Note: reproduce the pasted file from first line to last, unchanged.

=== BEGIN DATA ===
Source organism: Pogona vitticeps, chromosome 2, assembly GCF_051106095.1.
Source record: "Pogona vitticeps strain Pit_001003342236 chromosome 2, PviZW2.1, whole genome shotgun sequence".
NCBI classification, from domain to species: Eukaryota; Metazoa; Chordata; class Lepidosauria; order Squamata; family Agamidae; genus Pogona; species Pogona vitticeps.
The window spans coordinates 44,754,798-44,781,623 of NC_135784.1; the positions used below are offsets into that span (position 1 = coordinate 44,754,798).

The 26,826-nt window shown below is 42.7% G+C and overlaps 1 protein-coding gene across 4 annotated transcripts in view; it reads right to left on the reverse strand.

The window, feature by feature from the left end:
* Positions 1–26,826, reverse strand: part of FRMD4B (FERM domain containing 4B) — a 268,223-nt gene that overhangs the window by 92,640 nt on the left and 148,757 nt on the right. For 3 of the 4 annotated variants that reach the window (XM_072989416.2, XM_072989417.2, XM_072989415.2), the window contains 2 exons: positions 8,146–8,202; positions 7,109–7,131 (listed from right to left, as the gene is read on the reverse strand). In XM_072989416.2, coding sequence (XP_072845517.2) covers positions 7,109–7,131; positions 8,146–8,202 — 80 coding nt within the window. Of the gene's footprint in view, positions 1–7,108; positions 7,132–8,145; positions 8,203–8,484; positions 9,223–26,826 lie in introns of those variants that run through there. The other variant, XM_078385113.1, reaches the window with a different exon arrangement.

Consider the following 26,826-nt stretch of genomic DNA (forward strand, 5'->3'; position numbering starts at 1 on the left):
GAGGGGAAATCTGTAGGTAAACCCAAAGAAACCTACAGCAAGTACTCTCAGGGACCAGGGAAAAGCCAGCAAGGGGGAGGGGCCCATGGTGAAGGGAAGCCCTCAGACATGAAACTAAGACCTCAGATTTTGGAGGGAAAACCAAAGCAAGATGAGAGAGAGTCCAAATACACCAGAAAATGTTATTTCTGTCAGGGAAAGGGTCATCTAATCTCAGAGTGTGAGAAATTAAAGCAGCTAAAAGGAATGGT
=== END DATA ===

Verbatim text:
Source organism: Pogona vitticeps, chromosome 2, assembly GCF_051106095.1.
Source record: "Pogona vitticeps strain Pit_001003342236 chromosome 2, PviZW2.1, whole genome shotgun sequence".
NCBI classification, from domain to species: Eukaryota; Metazoa; Chordata; class Lepidosauria; order Squamata; family Agamidae; genus Pogona; species Pogona vitticeps.
The window spans coordinates 44,754,798-44,781,623 of NC_135784.1; the positions used below are offsets into that span (position 1 = coordinate 44,754,798).

The 26,826-nt window shown below is 42.7% G+C and overlaps 1 protein-coding gene across 4 annotated transcripts in view; it reads right to left on the reverse strand.

The window, feature by feature from the left end:
* Positions 1–26,826, reverse strand: part of FRMD4B (FERM domain containing 4B) — a 268,223-nt gene that overhangs the window by 92,640 nt on the left and 148,757 nt on the right. For 3 of the 4 annotated variants that reach the window (XM_072989416.2, XM_072989417.2, XM_072989415.2), the window contains 2 exons: positions 8,146–8,202; positions 7,109–7,131 (listed from right to left, as the gene is read on the reverse strand). In XM_072989416.2, coding sequence (XP_072845517.2) covers positions 7,109–7,131; positions 8,146–8,202 — 80 coding nt within the window. Of the gene's footprint in view, positions 1–7,108; positions 7,132–8,145; positions 8,203–8,484; positions 9,223–26,826 lie in introns of those variants that run through there. The other variant, XM_078385113.1, reaches the window with a different exon arrangement.

Consider the following 26,826-nt stretch of genomic DNA (forward strand, 5'->3'; position numbering starts at 1 on the left):
GAGGGGAAATCTGTAGGTAAACCCAAAGAAACCTACAGCAAGTACTCTCAGGGACCAGGGAAAAGCCAGCAAGGGGGAGGGGCCCATGGTGAAGGGAAGCCCTCAGACATGAAACTAAGACCTCAGATTTTGGAGGGAAAACCAAAGCAAGATGAGAGAGAGTCCAAATACACCAGAAAATGTTATTTCTGTCAGGGAAAGGGTCATCTAATCTCAGAGTGTGAGAAATTAAAGCAGCTAAAAGGAATGGT